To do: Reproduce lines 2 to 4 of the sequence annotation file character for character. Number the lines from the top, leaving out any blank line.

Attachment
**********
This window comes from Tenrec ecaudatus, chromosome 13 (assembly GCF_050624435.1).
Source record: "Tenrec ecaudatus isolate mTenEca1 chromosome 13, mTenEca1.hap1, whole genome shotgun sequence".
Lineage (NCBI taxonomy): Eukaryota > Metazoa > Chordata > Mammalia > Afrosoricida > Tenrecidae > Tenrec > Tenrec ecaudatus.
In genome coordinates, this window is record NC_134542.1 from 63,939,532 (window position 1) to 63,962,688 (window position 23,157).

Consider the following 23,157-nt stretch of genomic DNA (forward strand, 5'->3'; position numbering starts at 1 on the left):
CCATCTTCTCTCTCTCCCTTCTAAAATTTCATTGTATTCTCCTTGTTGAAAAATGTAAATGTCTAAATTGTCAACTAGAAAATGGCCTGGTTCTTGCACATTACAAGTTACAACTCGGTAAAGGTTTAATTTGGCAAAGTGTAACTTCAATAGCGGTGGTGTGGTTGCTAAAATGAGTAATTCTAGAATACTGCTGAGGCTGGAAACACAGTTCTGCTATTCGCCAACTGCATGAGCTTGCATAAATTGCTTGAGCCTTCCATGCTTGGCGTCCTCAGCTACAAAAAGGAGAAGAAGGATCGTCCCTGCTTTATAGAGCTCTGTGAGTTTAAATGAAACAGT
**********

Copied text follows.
Source record: "Tenrec ecaudatus isolate mTenEca1 chromosome 13, mTenEca1.hap1, whole genome shotgun sequence".
Lineage (NCBI taxonomy): Eukaryota > Metazoa > Chordata > Mammalia > Afrosoricida > Tenrecidae > Tenrec > Tenrec ecaudatus.
In genome coordinates, this window is record NC_134542.1 from 63,939,532 (window position 1) to 63,962,688 (window position 23,157).